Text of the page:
My 4-year old client threw himself on the floor and cried when sharp adult scissors were taken away from him, but wailed, "I'm happy, I'm happy..."
A 5-year old girl grabbed something from me and then immediately socked me in the nose when she saw my sad facial expression.
Another young boy, startled when his little sister cried, insisted to me, "Abby's happy. She's not sad! She's happy!"
Susan recently proposed a topic that has been on my professional radar a great deal lately. That is, why is it that some children want everyone to be happy at all times, and how can we help them process and accept negative emotions better?
I think there are probably quite a few opinions out there explaining why this is. Last week I had the great fortune of having meetings with two colleagues - first I met with Liesl Wenzke Hartmann, SLP of Communication Therapy in San Francisco, and then with Emily Rubin, SLP, one of the creators of the SCERTS Model, a comprehensive educational program for children with autistic spectrum disorders. I wanted to hear what each of them thinks this is all about, and their answers made good sense so I will try to summarize our conversations for you.
One of the core deficits in autism is difficulty in predicting social behavior in others. To borrow a statement straight out of a SCERTS workshop hand-out, "Individuals with ASD have neurological differences that impact their ability to predict the intentions of others, comprehend social cues and share their intentions with others."
A developmentally young child with ASD who has difficulty predicting the intentions of others will have a very hard time knowing what is going to happen to him next, even when his communication partners think that they are making it very clear (e.g., putting on jackets and shoes, getting the car keys, saying, "Let's go to Target!"). The child is then picked up "out of the blue" from an enjoyable activity at home by his loving parents and taken outside where he is strapped into his car seat or stroller and perhaps brought to a noisy store or play group. This can be confusing and dysregulating, which in turn has the potential to make a "simple outing" a great challenge to parents again and again. Tension builds in the family's day-to-day life as everything starts to feel like a battle.
In addition, the child may see absolutely no logic behind someone else's emotional reaction. His sister, from his perspective, quite often begins to tantrum out of nowhere, which is very startling and - again - dysregulating. If a child does not see it coming, because he has trouble reading social cues, he has no opportunity to initiate soothing strategies such as moving closer to Mom, covering his ears, or leaving the room to find his sippy cup before the tantrum escalates. The world becomes an unpredictable, often frightening, and stressful place.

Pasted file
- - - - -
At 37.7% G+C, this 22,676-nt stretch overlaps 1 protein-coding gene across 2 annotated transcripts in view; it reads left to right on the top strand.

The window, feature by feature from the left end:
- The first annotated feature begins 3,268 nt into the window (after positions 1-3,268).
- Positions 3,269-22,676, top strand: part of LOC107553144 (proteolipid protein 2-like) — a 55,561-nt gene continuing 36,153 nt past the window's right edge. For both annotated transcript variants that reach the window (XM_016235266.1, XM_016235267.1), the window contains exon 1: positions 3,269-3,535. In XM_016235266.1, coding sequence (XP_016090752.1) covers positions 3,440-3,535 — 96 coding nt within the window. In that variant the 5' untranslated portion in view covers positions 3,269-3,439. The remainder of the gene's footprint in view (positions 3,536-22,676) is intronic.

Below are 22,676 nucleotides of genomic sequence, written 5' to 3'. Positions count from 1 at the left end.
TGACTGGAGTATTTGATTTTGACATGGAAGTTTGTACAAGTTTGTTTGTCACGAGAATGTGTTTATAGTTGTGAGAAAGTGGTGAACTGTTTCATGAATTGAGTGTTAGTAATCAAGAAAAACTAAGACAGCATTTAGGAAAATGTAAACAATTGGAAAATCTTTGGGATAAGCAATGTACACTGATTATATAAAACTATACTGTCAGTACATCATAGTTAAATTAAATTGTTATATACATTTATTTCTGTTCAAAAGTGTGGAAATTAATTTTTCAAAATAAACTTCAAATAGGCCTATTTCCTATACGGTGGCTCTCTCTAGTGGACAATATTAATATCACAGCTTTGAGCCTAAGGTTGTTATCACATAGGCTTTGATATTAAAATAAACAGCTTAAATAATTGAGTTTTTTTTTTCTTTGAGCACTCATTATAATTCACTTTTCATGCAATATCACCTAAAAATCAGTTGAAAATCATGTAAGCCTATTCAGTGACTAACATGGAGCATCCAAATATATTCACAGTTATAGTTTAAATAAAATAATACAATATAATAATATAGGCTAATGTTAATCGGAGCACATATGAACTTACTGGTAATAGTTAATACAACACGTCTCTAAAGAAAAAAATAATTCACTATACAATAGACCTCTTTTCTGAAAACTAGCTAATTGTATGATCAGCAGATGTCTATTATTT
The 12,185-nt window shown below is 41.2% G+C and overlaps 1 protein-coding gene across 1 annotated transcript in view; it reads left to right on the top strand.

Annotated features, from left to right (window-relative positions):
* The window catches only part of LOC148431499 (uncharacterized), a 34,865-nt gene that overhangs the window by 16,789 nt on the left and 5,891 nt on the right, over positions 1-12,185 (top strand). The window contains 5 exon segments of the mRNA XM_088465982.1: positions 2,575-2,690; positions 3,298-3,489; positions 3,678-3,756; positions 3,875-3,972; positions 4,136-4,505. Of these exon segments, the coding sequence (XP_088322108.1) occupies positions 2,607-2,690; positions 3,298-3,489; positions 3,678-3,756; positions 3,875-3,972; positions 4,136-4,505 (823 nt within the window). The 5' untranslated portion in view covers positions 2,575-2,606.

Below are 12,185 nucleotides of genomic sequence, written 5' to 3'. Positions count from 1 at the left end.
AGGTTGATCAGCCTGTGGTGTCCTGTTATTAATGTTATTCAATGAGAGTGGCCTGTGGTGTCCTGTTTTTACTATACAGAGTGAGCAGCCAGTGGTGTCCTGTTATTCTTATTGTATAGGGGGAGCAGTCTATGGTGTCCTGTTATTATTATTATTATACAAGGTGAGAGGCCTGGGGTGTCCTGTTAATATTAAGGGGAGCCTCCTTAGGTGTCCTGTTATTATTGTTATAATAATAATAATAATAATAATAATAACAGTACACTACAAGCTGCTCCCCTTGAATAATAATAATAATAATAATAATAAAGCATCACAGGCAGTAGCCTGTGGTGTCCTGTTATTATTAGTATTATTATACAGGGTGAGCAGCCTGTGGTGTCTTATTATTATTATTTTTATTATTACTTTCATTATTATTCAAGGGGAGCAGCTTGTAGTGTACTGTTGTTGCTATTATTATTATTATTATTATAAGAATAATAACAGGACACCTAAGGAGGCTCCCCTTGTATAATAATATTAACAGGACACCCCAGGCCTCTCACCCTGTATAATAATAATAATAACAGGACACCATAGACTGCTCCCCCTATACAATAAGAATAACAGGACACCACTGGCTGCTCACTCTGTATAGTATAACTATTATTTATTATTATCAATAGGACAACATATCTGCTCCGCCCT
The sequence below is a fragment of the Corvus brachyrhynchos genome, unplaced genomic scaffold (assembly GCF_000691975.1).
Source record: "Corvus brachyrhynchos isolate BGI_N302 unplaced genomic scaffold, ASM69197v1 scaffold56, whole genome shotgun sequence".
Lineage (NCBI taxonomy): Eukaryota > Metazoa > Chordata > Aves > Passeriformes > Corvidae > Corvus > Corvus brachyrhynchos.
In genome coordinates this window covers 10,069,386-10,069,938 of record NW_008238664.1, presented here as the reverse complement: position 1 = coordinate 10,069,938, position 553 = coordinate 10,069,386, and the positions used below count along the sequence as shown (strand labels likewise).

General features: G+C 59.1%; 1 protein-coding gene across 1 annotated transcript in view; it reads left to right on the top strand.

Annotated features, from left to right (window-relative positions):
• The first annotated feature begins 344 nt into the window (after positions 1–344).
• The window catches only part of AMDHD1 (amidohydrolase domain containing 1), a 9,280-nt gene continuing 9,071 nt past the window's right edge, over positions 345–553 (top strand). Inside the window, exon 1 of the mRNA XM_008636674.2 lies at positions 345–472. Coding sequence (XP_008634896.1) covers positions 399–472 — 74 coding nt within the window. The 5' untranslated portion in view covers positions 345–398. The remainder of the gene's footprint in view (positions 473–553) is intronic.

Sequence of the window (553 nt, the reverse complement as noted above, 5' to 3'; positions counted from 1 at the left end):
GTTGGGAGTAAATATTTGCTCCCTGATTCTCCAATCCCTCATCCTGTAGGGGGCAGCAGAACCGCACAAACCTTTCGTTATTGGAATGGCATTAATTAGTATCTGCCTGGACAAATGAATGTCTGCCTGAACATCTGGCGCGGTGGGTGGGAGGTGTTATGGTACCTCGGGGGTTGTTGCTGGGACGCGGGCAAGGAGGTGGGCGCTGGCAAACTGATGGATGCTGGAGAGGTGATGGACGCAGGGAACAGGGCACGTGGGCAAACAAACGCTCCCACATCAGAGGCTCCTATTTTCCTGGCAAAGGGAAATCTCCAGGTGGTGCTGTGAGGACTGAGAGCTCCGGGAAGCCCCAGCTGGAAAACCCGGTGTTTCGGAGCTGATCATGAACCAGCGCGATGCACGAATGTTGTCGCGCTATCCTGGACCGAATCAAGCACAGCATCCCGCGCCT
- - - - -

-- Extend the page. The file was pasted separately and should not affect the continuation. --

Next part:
No matter what the particular situations are, this child is developing what the SCERTS collaborators call negative emotional memory around a great many things; things as simple as Mom getting her keys or his sister starting to cry. He has not yet had enough opportunities to: a) predict the occurrence of something challenging, b) use coping strategies for self-regulation, or c) learn over time that he can make his way through these difficult feelings without becoming dysregulated. Therefore, he experiences negative emotions but doesn't really connect meaning to them, becoming dysregulated immediately when he feels them. And, when he has enough language to do so, may try to deny them out of fear.
Put another way, in the words of the SCERTS folks, "When a child is not able to predict the actions of others and has limited history of positive emotional experiences in social interactions, social experiences become threatening, anxiety provoking, and worthy of avoidance."
Let's face it. As a society, we are very uncomfortable with negative emotions. Adults so often say to a child, "Come on now, don't cry about that!" or "There's no reason to be so mad," or "That's a silly thing to be sad about!" We tend to try to safeguard young people from those challenging emotions, especially our children with special needs, figuring they've got enough to deal with already. But the hard truth is that we must all learn to predict, cope with, and succeed in moving through negative emotions in order to feel comfortable with them and continue on our way up the developmental ladder.
[Part Two will address how to help guide children through this process.]